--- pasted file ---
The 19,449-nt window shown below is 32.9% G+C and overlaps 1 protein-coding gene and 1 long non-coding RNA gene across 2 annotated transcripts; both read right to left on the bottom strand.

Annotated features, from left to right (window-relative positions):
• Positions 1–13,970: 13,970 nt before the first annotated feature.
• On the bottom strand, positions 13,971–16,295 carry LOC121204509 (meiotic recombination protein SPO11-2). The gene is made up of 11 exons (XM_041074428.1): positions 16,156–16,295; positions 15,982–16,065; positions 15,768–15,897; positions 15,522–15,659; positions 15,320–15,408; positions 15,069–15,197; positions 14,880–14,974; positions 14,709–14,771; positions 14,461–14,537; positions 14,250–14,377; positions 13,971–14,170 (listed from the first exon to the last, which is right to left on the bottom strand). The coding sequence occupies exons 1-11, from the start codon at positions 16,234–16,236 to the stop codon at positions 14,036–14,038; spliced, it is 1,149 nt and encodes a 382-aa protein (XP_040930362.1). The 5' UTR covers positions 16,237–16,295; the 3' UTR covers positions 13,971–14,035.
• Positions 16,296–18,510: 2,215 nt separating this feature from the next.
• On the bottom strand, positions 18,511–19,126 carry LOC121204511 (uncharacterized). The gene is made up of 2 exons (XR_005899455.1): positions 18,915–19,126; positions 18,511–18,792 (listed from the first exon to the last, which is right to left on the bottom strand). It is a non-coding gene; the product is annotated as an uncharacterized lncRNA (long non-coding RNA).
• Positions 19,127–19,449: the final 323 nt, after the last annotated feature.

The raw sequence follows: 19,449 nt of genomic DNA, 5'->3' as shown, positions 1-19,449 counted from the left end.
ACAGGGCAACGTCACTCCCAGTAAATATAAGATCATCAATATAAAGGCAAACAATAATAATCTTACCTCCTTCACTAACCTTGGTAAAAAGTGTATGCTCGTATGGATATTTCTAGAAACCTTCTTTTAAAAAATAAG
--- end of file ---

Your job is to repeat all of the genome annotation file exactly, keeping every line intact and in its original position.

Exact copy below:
The 19,449-nt window shown below is 32.9% G+C and overlaps 1 protein-coding gene and 1 long non-coding RNA gene across 2 annotated transcripts; both read right to left on the bottom strand.

Annotated features, from left to right (window-relative positions):
• Positions 1–13,970: 13,970 nt before the first annotated feature.
• On the bottom strand, positions 13,971–16,295 carry LOC121204509 (meiotic recombination protein SPO11-2). The gene is made up of 11 exons (XM_041074428.1): positions 16,156–16,295; positions 15,982–16,065; positions 15,768–15,897; positions 15,522–15,659; positions 15,320–15,408; positions 15,069–15,197; positions 14,880–14,974; positions 14,709–14,771; positions 14,461–14,537; positions 14,250–14,377; positions 13,971–14,170 (listed from the first exon to the last, which is right to left on the bottom strand). The coding sequence occupies exons 1-11, from the start codon at positions 16,234–16,236 to the stop codon at positions 14,036–14,038; spliced, it is 1,149 nt and encodes a 382-aa protein (XP_040930362.1). The 5' UTR covers positions 16,237–16,295; the 3' UTR covers positions 13,971–14,035.
• Positions 16,296–18,510: 2,215 nt separating this feature from the next.
• On the bottom strand, positions 18,511–19,126 carry LOC121204511 (uncharacterized). The gene is made up of 2 exons (XR_005899455.1): positions 18,915–19,126; positions 18,511–18,792 (listed from the first exon to the last, which is right to left on the bottom strand). It is a non-coding gene; the product is annotated as an uncharacterized lncRNA (long non-coding RNA).
• Positions 19,127–19,449: the final 323 nt, after the last annotated feature.

The raw sequence follows: 19,449 nt of genomic DNA, 5'->3' as shown, positions 1-19,449 counted from the left end.
ACAGGGCAACGTCACTCCCAGTAAATATAAGATCATCAATATAAAGGCAAACAATAATAATCTTACCTCCTTCACTAACCTTGGTAAAAAGTGTATGCTCGTATGGATATTTCTAGAAACCTTCTTTTAAAAAATAAG